Wednesday, April 10, 2019

Ursula Le Guin's The Lathe of Heaven

Well, I'll be darned, I found another one!

This book has been a total mind fuck in the absolutely best sense and I have to admit right here and now that I had to go online to figure out what, exactly, I'd just been reading...  😂


But let's look at the author first and I'll write about the book/story/etc tomorrow.

Ursula K. LeGuin was doing her thing in the 1970's, the years of the hippies, the war, the economy, rebellion of authority, overpopulation, nostalgia for a simpler time, and the exploration of Eastern philosophies. The daughter of an anthropologist father and a mother studying psychology, Ursula was coming of age in a family rife with speculative study, cultural observation, academics, moralism, feminism, and Jungian philosophy.
I'm jealous.

Having earned a master's degree in French, Le Guin began doctoral studies, but abandoned these after her marriage in 1953 to historian Charles Le Guin. She began writing full-time in the 1950s, and achieved major critical and commercial success with with her sci-fi writing, namely A Wizard of Earthsea (1968) and The Left Hand of Darkness (1969), two books that are now on my list. Ursula went on to win several writing awards, including the Hugo Award and Nebula award; she was the first woman to do that.

Her novels often explored themes of feminism, race, Taoism, and gender identity, making her, in my opinion, pretty cool in the 1970's. These themes do rear their provocative heads in The Lathe of Heaven.  And, get this one, The U.S. Library of Congress named her a Living Legend in 2000. (A Library of Congress Living Legend is someone recognized by the Library of Congress for his or her creative contributions to American life.) Is that cool, or what? With that honor, she joined the ranks with other Living Legends like Sally Ride, Yo-Yo Ma, I.M. Pei, and Fred Rogers, to name a few.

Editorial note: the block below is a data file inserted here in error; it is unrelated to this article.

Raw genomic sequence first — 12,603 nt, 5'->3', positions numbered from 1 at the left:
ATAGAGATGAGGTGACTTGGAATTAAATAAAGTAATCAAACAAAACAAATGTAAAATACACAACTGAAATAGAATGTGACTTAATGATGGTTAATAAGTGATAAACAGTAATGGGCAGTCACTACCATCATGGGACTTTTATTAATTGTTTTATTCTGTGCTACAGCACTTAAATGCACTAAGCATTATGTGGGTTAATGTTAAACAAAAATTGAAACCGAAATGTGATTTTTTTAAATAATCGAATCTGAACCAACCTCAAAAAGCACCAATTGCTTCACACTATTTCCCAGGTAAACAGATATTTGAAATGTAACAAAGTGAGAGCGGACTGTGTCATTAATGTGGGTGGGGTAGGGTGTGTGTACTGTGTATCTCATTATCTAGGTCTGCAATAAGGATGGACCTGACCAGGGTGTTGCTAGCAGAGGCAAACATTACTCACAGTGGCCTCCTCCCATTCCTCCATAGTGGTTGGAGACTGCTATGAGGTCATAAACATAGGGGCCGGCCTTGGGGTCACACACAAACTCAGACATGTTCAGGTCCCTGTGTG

I think hard times are coming when we will be wanting the voices of writers who can see alternatives to how we live now and can see through our fear-stricken society and its obsessive technologies.
We will need writers who can remember freedom.
Poets, visionaries—the realists of a larger reality.
- Ursula K. Le Guin

A young Le Guin
I know that I will be reading more Le Guin at some point because I've requested about six of her books, including one that is her memoir, from my library. I've been pulled in by her writing, some of which was simply gorgeous. And I'm interested in her 1970's exploration of themes, some of which we are still exploring today. I love the little time capsule of books, giving the reader the chance to see, not only what is being written as the story or content, but also to be able to see the time and culture in which the book was written. In this book, The Lathe of Heaven, the decade of the 1970's was as much of a shady character in the book as any walking, talking turtle. It was quite fascinating to see the play of topics in her book.

And, interestingly enough, at least to me, this is the exact same reason I'm enjoying the old TV series "Room 222" right now.

Anyway, give me a few days to process the book a bit and I'll be back with some thoughts!

Have you read anything by Le Guin?
What do you recommend?
What do you think of her writing?

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